In research for this article, I took my first “combi”. These are mini-vans that go hurling through the streets at top speeds sparing no pedestrians. They are infamous for hitting people and getting in accidents. Initially I was not in favor of how close I was squished in between two men, one of whom insisted on making kissing noises towards me for the duration of my ride. The last of the three combies I took was lacking a floor. It had wooden boards nailed down along the cross rails between the tires. I rode along with my feet suspended, fearing for my life as I watched the wheel turn round and round underneath me. Although not my preferred option, they are the fastest and cheapest way to get around town.
Personally, I prefer taking buses whenever possible. They are cheaper than taxis, somewhat safer, and far more entertaining. The equivalent of 40 cents can get you close to anywhere you need to go in the city. As I mentioned previously, there is no public transportation. The buses are all private competing companies with no schedules, websites or monthly passes. “Cobradors” stand on the first step of the bus calling route and street names rapidly like auctioneers. “Javiar Prado, Prado, Prado, Todo Javier Prado, La Molina, Molina.” As the buses quickly approach, you have very little time to contemplate which one you want to take since they rarely come to a complete stop.
Three or four buses approach at the same time, trying their hardest to cut each other off in order to be the first to pull up. I scan them quickly as they approach, hoping to view one with an open seat. If there aren’t any, no worries, the cobradors stuff passengers in as tightly as they fit making each journey its own olfactory experience. You may be lucky enough to be pushed up against the chest of an older woman with musky perfume that stays on you for hours afterward. On an even luckier day, you have less than an inch of space between you and a sweaty construction worker on his way home from work. Just make sure you push your way to the front of the bus several blocks before you plan to disembark since, like I said before, they rarely come to a complete stop. Be ready to jump. As you ride along, you can watch as the standing people get thrown back and forth as the bus forces its way through traffic making brief stops when it gets cut off by other busses. If you end up standing, your best bet is to keep your knees bent, feet wide apart, with a low center of gravity. Focus and be prepared for a quick stop-and-go at any time.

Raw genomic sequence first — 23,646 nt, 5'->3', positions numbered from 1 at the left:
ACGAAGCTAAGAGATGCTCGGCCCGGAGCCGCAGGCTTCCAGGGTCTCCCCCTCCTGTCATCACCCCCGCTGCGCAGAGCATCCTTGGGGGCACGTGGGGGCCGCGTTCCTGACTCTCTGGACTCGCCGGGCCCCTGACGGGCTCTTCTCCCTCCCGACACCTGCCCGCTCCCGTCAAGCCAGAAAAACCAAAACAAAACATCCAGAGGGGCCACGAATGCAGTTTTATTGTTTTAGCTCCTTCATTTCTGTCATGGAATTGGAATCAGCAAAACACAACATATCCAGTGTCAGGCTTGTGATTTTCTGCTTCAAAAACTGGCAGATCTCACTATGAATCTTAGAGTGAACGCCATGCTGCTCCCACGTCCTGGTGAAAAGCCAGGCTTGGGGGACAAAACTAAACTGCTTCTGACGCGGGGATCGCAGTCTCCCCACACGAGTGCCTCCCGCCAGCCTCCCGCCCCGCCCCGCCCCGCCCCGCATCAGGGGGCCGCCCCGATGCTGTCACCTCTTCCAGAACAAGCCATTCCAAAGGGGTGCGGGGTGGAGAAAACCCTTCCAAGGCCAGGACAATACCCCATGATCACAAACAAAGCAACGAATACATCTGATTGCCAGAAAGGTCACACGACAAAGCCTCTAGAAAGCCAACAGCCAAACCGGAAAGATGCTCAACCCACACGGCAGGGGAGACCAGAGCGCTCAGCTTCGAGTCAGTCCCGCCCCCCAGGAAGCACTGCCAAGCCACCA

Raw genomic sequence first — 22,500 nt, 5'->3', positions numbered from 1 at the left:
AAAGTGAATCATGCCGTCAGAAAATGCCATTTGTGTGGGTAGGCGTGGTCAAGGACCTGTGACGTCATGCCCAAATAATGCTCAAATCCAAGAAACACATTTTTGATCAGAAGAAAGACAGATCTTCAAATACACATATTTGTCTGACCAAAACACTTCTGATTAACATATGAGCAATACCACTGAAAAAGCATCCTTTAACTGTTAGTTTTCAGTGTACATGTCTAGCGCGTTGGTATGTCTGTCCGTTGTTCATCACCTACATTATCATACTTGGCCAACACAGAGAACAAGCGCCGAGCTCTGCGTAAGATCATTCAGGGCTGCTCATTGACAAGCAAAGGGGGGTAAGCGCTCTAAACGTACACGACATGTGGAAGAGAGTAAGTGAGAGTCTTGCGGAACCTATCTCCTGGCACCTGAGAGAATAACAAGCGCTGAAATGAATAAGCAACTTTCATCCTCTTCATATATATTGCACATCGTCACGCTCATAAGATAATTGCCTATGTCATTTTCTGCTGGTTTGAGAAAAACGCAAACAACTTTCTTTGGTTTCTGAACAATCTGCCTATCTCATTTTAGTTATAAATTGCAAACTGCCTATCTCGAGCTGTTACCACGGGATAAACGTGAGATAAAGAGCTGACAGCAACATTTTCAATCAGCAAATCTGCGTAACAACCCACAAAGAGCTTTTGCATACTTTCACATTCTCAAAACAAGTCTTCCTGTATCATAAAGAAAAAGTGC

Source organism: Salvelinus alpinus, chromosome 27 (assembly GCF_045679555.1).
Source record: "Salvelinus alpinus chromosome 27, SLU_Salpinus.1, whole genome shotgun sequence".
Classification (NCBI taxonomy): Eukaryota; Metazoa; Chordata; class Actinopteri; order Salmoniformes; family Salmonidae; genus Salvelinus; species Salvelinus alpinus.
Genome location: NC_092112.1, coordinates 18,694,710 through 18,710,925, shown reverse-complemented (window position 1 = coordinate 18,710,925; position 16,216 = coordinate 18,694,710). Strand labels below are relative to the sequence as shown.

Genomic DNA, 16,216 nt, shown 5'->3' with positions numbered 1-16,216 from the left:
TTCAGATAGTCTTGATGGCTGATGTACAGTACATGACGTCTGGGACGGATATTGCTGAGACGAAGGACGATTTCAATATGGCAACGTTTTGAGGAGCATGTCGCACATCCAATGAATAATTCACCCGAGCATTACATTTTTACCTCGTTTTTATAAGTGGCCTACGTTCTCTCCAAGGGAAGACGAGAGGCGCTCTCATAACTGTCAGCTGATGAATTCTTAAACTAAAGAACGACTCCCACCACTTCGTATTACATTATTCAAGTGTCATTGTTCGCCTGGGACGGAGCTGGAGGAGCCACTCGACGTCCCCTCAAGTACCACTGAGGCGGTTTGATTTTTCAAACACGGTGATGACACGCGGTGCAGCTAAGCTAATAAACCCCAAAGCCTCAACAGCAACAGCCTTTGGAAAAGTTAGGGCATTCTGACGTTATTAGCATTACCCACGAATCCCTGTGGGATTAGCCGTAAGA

While the bus sits in traffic, vendors approach the windows selling cold beverages, snacks and newspapers. During peak traffic, you can buy sunglasses, wallets, lighters, large maps of Peru or South America, necklaces, pens, and various other trinkets all for sale at the convenience of your bus seat. There’s a guy I sometimes see weaving his way through traffic selling beautiful handmade pirate ship replicas. When there are few enough passengers, vendors board the bus and ride from one to three blocks.
First they stand at the front of the bus so everyone can see them. They sell their pitch, “Hello, my name is Miguel. I am selling these Pilot pens for a great price. In a store you can buy them for no less than three soles. Because you are such beautiful people, I will sell them to you for one soles per pen.” Miguel proceeds to work his way from the front to the back asking each person individually if they would like to buy a pen.
If you’re lucky, Miguel might be a starving musician who boards the bus to play a song on his guitar, then walks through asking for donations. Despite his filthy attire, pathetic attempt at a performance, and drunken, stumbling gait, people donate!
If you plan to take a bus, hold your purse close to you, try to get a seat, and cross your fingers as accidents are not uncommon.